Breaking Down the Numbers

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How many golfers are out there reading? OK, well, in case it’s not a large number, I’m going to preface this anecdote with explaining that this has a very non-golf-related point to it. So, just bear with me for a moment.

I’m a naturally competitive person with, well, just about everything in my life. And when I was a kid, first taking golf seriously, I used to get very frustrated at the missed opportunities each and every round that caused me—or I thought caused me—the chance to shoot a lower score. Nothing bothered me more than missed putts.

I’d come off the course and complain about the missed birdie on the eighth hole, the par putt I pulled on 11, etc. I’d, for example, lament that I wasted four or five easy shots because I couldn’t make a putt that day. (I’m guessing this sounds familiar to a lot of golfers out there?)

So, one day, in between rounds in a 36-hole tournament and likely both to teach me a valuable lesson and tired of hearing me whine, my dad suggested I take an extra scorecard with me in the afternoon. On it, he had me write (in place of names): “fairways,” “greens,” and “putts.” The concept was very simple, as I was to put a checkmark on the line for each hole that I hit a fairway or green, and I was to write down how many putts I had on each hole. Simple.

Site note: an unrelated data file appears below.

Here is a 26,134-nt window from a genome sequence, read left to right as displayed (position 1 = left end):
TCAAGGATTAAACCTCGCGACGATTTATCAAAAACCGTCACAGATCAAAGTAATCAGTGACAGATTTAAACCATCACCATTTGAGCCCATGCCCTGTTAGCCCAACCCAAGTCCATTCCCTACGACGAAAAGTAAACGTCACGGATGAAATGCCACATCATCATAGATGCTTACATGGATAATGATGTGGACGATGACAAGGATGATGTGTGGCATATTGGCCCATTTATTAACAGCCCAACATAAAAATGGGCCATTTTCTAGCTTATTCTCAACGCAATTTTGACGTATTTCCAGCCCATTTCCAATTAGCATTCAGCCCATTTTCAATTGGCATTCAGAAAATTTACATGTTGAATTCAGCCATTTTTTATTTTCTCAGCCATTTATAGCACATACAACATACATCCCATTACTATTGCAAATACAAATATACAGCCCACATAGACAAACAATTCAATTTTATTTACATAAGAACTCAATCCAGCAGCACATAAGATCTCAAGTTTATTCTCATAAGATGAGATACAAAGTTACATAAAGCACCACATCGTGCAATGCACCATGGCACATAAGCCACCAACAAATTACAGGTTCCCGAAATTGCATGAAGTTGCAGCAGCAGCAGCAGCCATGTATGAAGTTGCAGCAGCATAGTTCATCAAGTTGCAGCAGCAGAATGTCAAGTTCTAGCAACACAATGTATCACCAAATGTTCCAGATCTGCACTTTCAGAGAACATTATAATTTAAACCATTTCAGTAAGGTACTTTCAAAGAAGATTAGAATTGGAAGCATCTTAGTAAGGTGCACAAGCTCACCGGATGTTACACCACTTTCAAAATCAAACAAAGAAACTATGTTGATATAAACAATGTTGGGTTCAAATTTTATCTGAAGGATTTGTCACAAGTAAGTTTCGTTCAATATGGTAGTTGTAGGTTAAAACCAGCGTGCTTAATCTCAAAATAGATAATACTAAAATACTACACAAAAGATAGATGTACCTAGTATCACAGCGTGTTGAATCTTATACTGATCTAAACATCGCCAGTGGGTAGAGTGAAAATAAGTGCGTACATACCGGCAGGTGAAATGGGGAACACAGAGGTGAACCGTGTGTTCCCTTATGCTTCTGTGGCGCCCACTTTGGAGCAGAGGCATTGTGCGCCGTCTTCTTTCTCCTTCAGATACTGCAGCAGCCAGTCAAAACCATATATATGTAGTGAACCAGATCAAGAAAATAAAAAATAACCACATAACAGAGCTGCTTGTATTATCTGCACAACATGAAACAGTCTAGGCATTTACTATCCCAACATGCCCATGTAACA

I did it, but after the round, I was quick to point out “all those putts” that were killing me. So, my dad had me go to the other numbers on there. That 5-foot miss on three? Well, I didn’t hit the fairway—put it in the trees—and then missed the green. That 20-footer I needed to make for birdie on that par-5? Well, I was in the trees again, couldn’t get back to the fairway, and did well to even have a putt for birdie.

And so on.

Surface level, all I could see were missed putts. Digging in just the slightest bit, it was the shots that led up to that putt that were hurting me.

OK, so I’m finally getting to my point here: The lesson I was taught in this exercise, luckily at a very young age, was that to find a solution, you often have to dig deeper to find the true root cause of a problem. And, often, statistics and metrics and key performance indicators can be the guide posts in coming to those conclusions.

Our feature this month is focused on a slew of metrics that have a direct impact on your ability to run your operation effectively. They vary greatly and cover a wide range of subjects, but all allude to an issue that is almost universally faced in fixed operations departments across the country. And in each case, our sources help illuminate the possible solutions and actions to take to right the issue.

The statistics and KPIs don’t solve the problems here, but they do help to make the correct decisions that lead to success. I mean, I still hit my driver all over the place, but you get the point.


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